If I am honest with myself, I will admit to having days of significant doubts early on. Doubts that I could do the job; doubts that decisions I had made were good ones; doubts that decisions I would make in the future would be sound ones. In my early days as a president, I seriously contemplated that maybe I was just a really good second in command, but not the person who should be at the helm. These feelings really surprised me. I knew my institution and my communities well. I shared these thoughts with my spouse and our subsequent conversation is one that I will share. A president who contemplates whether he or she is an effective leader or the right person for the job is exhibiting exactly the right qualities of a good leader today. Let me be clear: Good leadership is not blind hubris. It is not fake-it-until-you-make-it. Good leadership today demands thoughtfulness, integrity, and a genuine care for the institution and its students and employees. Routinely questioning motives and decisions demonstrates that the ability to be reflective and the desire to grow are important. My observation is that people would rather be led by someone who is thoughtful and authentic than someone who thinks she or he has it all figured out. Doubts reflect uncertainty, and we inherently dislike feeling uncertain. However, it is essential that from time to time a president takes stock of both self and situation. It is uncomfortable, but I’ve learned that holding one of these jobs requires getting comfortable with being uncomfortable.
Lonely at the Top
The old adage that it is lonely at the top never felt more true than when I became the CEO. I was an internal candidate and had developed many good, strong relationships on campus in the more than 15 years I worked at my institution. The day I became the president, my relationships changed, some in very subtle ways and others in more substantial ways. When friends and colleagues came to my new office, they were just a bit less comfortable than they had been in my former office. For a while I changed the office furniture almost weekly, trying to get the right feel and thinking it must be the seating arrangements. Surely the feng shui was just off. However, the stark reality is that the president’s office carries unmistakable voltage that cannot be minimized. It intimidates people, a surprising number of whom, when entering the president’s office for a meeting, feel like they’ve been called to the principal’s office.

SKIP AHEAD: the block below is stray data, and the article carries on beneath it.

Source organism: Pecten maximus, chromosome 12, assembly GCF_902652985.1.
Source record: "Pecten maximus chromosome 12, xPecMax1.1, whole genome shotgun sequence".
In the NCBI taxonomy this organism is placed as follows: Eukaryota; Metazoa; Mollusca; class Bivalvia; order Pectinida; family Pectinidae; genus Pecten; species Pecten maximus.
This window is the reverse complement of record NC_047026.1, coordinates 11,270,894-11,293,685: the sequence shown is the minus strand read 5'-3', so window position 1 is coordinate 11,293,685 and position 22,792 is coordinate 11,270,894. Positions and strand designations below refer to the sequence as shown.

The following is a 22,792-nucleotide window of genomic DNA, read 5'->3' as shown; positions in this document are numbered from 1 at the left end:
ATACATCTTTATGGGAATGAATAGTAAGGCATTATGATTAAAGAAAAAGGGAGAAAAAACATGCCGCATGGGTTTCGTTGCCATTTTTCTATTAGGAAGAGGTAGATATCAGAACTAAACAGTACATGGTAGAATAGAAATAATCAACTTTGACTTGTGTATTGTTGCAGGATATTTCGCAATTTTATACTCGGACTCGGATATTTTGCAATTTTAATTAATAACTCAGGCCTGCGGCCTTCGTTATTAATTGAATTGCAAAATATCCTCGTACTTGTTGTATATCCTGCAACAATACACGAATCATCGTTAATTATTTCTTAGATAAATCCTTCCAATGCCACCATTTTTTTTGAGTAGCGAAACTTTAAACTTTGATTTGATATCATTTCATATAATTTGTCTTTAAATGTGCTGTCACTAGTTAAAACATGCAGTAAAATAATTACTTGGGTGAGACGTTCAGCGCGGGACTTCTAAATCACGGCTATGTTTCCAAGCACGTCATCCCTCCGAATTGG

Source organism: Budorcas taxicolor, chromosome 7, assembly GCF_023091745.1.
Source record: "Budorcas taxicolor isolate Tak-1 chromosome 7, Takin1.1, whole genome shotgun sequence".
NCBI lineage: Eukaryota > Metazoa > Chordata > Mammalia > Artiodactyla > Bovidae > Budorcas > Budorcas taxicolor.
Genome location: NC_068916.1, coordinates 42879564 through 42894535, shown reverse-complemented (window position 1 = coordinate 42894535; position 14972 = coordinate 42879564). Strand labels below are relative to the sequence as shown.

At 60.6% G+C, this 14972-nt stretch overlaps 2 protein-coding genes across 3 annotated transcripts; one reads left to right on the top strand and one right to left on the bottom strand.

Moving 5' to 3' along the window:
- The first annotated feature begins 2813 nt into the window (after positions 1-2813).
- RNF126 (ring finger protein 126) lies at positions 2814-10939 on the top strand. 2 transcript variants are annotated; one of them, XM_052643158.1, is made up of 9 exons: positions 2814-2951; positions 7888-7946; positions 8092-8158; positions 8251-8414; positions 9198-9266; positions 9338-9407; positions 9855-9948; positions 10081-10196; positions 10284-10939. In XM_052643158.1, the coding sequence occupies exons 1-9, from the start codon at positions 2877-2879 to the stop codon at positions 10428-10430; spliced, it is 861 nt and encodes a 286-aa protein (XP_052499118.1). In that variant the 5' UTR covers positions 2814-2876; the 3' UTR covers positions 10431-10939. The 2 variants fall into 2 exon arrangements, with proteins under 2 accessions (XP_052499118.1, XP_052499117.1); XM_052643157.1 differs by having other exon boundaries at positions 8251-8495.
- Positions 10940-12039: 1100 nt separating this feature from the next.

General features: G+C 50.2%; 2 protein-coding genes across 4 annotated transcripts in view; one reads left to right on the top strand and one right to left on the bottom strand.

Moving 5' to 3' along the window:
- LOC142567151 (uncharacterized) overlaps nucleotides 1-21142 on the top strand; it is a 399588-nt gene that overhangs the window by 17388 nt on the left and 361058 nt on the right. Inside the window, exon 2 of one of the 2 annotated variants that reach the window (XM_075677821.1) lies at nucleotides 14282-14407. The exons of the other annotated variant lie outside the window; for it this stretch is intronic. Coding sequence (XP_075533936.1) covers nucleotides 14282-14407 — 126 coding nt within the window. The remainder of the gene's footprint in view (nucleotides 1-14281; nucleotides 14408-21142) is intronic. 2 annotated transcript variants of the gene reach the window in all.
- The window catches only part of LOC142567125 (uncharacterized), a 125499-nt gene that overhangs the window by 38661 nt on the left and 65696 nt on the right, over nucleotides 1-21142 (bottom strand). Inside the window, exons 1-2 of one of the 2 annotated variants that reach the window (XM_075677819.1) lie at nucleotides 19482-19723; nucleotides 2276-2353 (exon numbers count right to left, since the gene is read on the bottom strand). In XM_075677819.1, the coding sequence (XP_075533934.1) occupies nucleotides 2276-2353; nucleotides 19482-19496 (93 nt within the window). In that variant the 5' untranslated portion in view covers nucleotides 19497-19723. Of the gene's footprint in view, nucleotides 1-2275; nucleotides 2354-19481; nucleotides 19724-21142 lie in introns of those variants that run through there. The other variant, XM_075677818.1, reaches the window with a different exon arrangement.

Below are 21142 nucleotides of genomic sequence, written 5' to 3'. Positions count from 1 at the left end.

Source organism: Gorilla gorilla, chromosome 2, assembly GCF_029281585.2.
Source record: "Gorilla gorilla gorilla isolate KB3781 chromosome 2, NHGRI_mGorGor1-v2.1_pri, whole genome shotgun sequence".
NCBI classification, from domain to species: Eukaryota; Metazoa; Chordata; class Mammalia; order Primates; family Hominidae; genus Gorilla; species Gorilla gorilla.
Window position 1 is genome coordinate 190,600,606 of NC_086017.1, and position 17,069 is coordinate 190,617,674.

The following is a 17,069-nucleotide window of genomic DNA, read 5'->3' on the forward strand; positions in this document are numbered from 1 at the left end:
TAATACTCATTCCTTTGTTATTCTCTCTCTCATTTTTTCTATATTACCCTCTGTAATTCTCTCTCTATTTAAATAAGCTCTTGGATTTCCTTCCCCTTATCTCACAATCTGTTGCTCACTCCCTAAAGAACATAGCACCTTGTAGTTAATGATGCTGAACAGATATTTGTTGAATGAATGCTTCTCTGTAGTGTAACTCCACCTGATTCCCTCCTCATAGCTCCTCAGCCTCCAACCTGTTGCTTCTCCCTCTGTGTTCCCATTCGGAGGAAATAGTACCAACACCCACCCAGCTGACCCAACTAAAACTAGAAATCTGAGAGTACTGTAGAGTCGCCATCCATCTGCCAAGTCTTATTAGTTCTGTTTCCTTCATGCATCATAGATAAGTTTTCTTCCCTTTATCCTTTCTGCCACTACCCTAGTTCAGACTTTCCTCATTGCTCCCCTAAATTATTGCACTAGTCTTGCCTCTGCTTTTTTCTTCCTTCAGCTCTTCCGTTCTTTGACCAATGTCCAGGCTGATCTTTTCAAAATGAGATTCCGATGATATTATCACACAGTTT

The power of the office changes interpersonal dynamics, and while inevitable, these changes can be unsettling. The losses can be difficult, and they must be addressed. I was surprised , in some cases, that my relationships changed as dramatically as they did. Perhaps I was naïve. After all, as president, I was now the new supervisor for many of my former colleagues. This dynamic simply cannot be ignored. The reality is relationships will change.
I’ve found that a good way to deal with this issue is to develop friendships and networks with colleagues from other institutions. These relationships have become invaluable as I move through my presidency. Prior to becoming president, I didn’t see much need to build networks, but membership in organizations such as AACC and the League has been a lifesaver. I have developed friendships with other presidents from my state and across the country who have become trusted colleagues to turn to for needed advice.